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Franklin D. Roosevelt and the New Deal: 1932-1940 Paperback – February 24, 2009

4.2 out of 5 stars 12 customer reviews

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Editorial Reviews

Review

“The best one-volume study of Franklin D. Roosevelt.” (Chicago Sun-Times)

“Any list of the New Deal’s premier historians must include Leuchtenburg.” (Library Journal)

About the Author

William E. Leuchtenburg is William Rand Kenan Jr. Professor Emeritus of History at the University of North Carolina at Chapel Hill.

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Product Details

  • Paperback: 432 pages
  • Publisher: Harper Perennial (February 24, 2009)
  • Language: English
  • ISBN-10: 0061836966
  • ISBN-13: 978-0061836961
  • Product Dimensions: 5.3 x 1 x 8 inches
  • Shipping Weight: 8.8 ounces (View shipping rates and policies)
  • Average Customer Review: 4.2 out of 5 stars  See all reviews (12 customer reviews)
  • Amazon Best Sellers Rank: #138,917 in Books (See Top 100 in Books)

Customer Reviews

Top Customer Reviews

Format: Paperback Verified Purchase
I heard a lot about another book on this subject, "The Forgotten Man" by journalist and former WSJ editorialist Amity Shlaes, but decided to read this one instead. The few scholarly people whose reviews of the Shlae's book I found online weren't impressed with it as the author clearly used selected statistics to try to make an ideological point. I wanted to read something by a historian who was a respected scholar in the field so I picked this book. This book is jammed full of facts as to the political, economic and social environment and as a result it is somewhat slow reading. However, it is an excellent and thorough book. The author clearly doesn't idolize or villify FDR - which makes him more credible than many other authors who have written about this period.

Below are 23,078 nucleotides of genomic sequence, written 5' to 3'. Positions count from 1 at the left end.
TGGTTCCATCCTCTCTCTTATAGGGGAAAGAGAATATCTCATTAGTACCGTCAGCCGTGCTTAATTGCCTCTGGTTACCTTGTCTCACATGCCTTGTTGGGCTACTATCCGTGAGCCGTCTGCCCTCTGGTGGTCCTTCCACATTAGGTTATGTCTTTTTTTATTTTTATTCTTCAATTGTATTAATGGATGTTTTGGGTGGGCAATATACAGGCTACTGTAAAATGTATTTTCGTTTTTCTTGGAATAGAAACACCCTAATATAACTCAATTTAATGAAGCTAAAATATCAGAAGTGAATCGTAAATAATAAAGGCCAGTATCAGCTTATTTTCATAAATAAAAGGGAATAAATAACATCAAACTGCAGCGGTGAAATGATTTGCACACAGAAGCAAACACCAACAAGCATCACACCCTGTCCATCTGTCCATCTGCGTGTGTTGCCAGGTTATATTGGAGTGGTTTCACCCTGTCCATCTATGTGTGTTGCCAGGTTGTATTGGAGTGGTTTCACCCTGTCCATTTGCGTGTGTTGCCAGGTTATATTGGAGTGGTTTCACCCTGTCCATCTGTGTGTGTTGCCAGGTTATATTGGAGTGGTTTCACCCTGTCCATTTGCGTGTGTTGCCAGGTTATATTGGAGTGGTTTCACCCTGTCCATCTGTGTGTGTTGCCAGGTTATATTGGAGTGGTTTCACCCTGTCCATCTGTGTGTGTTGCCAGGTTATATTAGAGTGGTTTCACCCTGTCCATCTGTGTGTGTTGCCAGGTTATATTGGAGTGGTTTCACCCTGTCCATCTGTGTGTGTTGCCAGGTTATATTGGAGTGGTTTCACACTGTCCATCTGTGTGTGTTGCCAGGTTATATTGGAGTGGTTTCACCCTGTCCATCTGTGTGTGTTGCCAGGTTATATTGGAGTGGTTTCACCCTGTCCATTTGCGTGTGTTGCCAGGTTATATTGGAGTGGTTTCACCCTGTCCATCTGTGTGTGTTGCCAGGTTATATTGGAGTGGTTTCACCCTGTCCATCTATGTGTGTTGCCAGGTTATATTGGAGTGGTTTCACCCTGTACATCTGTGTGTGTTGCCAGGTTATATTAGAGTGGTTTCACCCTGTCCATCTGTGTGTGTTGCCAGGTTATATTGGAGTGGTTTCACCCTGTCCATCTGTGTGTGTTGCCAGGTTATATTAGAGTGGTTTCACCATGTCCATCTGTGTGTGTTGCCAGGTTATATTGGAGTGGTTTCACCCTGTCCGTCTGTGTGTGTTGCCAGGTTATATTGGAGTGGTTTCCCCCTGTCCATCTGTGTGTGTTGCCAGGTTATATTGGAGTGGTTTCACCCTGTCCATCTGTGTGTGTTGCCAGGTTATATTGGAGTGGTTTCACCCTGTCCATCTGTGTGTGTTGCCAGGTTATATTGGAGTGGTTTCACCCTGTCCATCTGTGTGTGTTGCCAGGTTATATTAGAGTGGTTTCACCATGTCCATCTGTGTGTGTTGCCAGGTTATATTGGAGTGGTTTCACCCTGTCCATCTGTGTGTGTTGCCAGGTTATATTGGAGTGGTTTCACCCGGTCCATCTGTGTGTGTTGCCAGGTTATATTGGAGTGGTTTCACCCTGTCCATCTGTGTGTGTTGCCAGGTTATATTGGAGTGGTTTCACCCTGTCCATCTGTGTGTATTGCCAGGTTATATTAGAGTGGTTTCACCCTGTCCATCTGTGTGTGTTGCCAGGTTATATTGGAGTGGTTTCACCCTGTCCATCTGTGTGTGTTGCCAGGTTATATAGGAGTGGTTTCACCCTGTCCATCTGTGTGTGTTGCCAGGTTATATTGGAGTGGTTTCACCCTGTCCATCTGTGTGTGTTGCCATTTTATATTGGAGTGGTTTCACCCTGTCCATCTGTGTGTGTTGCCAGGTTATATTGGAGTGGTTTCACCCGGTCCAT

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Format: Paperback Verified Purchase
William E. Leuchtenburg's "Franklin D. Roosevelt and the New Deal" is a shrewd appraisal of the legacy of one of the most controversial efforts ever undertaken by the federal government. It is hard to read Leuchtenburg's history without drawing parallels to the perils now facing the United States in late 2011. It may be fairly said that an American's views on FDR and the New Deal serve as accurate predictors of his politics--liberals applaud the New Deal and its effect on improving the lives of millions crushed by the depression, while conservatives criticize it as ineffectual and the primary cause of the massive federal deficits which vex us today. Although an avowed admirer of Roosevelt, Leuchtenburg has studiously avoided producing a mere homage to liberalism. Through a dispassionate observation of what actually took place during the tumultuous years of 1932-1940, he paints a picture that is nearly as often at odds with cherished liberal principles as it is with common caricatures of FDR and the New Deal which abound on the right.